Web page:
This year, Italian Splatterfest II falls a bit later and not in time for a full recap during Italian Horror Week. August 31st at the Colonial, the same crew that brought you Italian Splatterfest I will be brining you another five movies of sheer Italian bravado! Let’s run ‘em down, get you excited and prep you for what you might have in store.
(Descriptions are from the promoters)
Killer Fish 1979 – 101 min – aka Deadly Treasure of the Piranha What do you get when you take one part heist caper, two parts horrific gore, throw in ample dashes of Jaws and crime films, then cast Lee Majors? Why Killer Fish of course! This is the Ocean’s Eleven of cheaply made Italian horror films. Danger below! Disaster above! And death defying survival every second!
Note from TERROR: I haven’t seen this movie. The poster and trailer are brilliant. Obviously this is going to be the best movie of the night… until the next movie.
Deep Red 1975 – 126 min – aka ADripping Deep Red, Profoundly Red, The Hatchet Murders The most famous and arguably the best giallo film of all time, Dario Argento’s Deep Red is an unforgettable journey of disturbed paranoia and profound violence. Masterpiece is a cheaply brandied about term in our modern times but make no mistake, Deep Red earns this praise. If the haunting melodies don’t chill you, the terrifying automaton will!
Note from TERROR: I have always loved them music and imagery from Deep Red, however it is not my favorite Argento movie. That honor goes to Bird With the Crystal Plumage or Creepers (yes I call it Creepers). The big screen is perfect for this one. I can feel it.
Women’s Prison Massacre 1983 – 89 min – aka Blade Violent, Emanuelle Escapes from Hell Lust is locked in mortal combat with vicious brutality in this sleazy, vengeance-fest. With flesh to spare and a generous helping of over the top, almost cartoonish violence, Women’s Prison Massacre compels you to look away while daring you not to! You’ll need to take a shower after this film is through (we suggest you bring baby wipes).
Note from TERROR: Women in prison movies always make me laugh. The crowd response is usually good and I haven’t seen this classic yet. I’ve enjoyed most other Emanuelle flicks, so this should be bitchin’.
Burial Ground 1981 – 85 min – aka Zombie 3, The Nights of Terror Burial Ground is not a film; it is a life changing experience. Perspectives are forever altered by madness that is unlife through the lens of director Andrea Bianchi. You will marvel as a thirty year old dwarf plays a twelve year old boy with an Oedipus complex. This cult classic is the kind of movie that you introduce friends to, placing them forever in your debt. You will never forget your first time with Burial Ground.
Note from TERROR: I didn’t enjoy Burial Ground the first time I watched it which surprised me. I full expected it to overtake me. The cover/poster alone has stuck with me for years. It turns out the concept wows me more than the film itself. Sure I laugh at the Peter Barker bites a boobie scene, but I feel like this is the way to truly watch it. Bring your rubber baby nipples to throw at your friends (or maybe that’s not a good idea).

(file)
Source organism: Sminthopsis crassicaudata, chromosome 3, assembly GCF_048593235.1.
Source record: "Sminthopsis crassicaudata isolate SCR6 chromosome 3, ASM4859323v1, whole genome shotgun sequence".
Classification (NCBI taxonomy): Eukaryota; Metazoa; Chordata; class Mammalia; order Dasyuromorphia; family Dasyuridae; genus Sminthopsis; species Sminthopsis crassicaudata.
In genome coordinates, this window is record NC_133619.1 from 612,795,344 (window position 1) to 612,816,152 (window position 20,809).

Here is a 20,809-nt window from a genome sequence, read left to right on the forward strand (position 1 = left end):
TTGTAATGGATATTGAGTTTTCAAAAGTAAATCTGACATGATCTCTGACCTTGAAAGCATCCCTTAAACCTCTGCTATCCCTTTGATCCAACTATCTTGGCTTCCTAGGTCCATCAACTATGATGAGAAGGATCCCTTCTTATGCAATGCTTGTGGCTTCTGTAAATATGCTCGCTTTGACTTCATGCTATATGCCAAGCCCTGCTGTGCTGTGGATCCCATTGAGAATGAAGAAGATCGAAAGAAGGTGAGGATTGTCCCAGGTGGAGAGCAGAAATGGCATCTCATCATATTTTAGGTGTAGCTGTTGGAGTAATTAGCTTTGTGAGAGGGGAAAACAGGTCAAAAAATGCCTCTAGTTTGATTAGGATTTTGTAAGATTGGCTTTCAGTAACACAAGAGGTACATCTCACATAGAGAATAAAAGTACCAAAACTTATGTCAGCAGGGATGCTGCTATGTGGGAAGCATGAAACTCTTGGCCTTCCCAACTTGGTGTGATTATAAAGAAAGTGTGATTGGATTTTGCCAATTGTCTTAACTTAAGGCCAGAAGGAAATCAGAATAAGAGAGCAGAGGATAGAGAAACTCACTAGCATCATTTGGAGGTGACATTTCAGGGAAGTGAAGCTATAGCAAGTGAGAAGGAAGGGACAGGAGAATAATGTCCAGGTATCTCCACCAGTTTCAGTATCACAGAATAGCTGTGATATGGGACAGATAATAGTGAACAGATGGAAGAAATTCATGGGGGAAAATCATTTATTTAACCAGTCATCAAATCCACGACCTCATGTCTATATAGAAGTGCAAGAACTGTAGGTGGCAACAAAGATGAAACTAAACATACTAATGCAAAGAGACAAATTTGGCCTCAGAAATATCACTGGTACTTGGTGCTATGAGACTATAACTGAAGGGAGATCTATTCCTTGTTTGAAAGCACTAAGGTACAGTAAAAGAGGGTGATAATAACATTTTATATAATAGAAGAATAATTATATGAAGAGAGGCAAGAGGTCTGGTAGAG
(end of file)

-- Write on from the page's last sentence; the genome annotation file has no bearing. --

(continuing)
The Gates of Hell 1980 – 93 min – aka City of the Living Dead If there’s one thing Lucio Fulci is undisputedly a master of, it’s the zombie flick. He crafted a number of unnerving, grotesque love letters to gore loving zombie aficionados. Featuring a number of inventive and shockingly brutal kills, The Gates of Hell never flinches or looks away, reveling in the awesome mess as it splashes across the screen.
Note from TERROR: I have always wanted to see this on the big screen. It eludes me constantly. I even believe that by its inclusion in this night of horror that somehow it will curse me actually attending the show. Stay tuned fearless readers.
Thomas Bryce told me that the popcorn at the Colonial was good, and he’s right. It’s damn good. You can sit in a balcony in the theater where the original Blob was shot and watch scary movies. You can even take a picture or touch the “place where the Blob came through”. You can bring a date, make out in the back row and NO ONE WILL KNOW. You can also get some Italian culture, enjoy lovely downtown Phoenixville and make some of the best friends you’d like to meet. 35mm people can smell their own.
I love this event so much that I’ll be driving up that morning from the Outerbanks in NC to NJ to drop off my family after a vacation only to drive two additional hours to Phoenixville to enjoy hours upon hours of horror only to drive back at 3am, not getting home until 5 am and crying when I can’t get some rest the next day. It’s worth it. Deep Red on the big screen? Worth it. Burial Ground? Worth it. The Gates of Hell? A movie that has evaded me on the big screen at every turn including several 35mm screenings and a drive-in movie screening… you will enter my eyes!
BUY TICKETS HERE!!!
Tickets Adults: $20
Seniors and Students: $15
Members and Children 13 and under: $10 (I imagine children may not be allowed to attend this one)
General admission seating.
Ticket prices do not include the $1.00 per ticket Service Fee. These fees will be calculated at check out. Tickets available with cash, check or credit card at the Colonial Theatre Box Office, or online. Just click on the “Buy Tickets” link at the upper right of any page of our website to buy your tickets online. No free passes accepted for this performance.
Make sure to stop by the Colonial Theater’s event page and view the event yourself if you have any questions and give them a “like” on Facebook.
Make sure you check out the First Friday Night film series put on by the same folks. Features some amazing titles, and special events. They did a friggin’ Prom for Prom Night!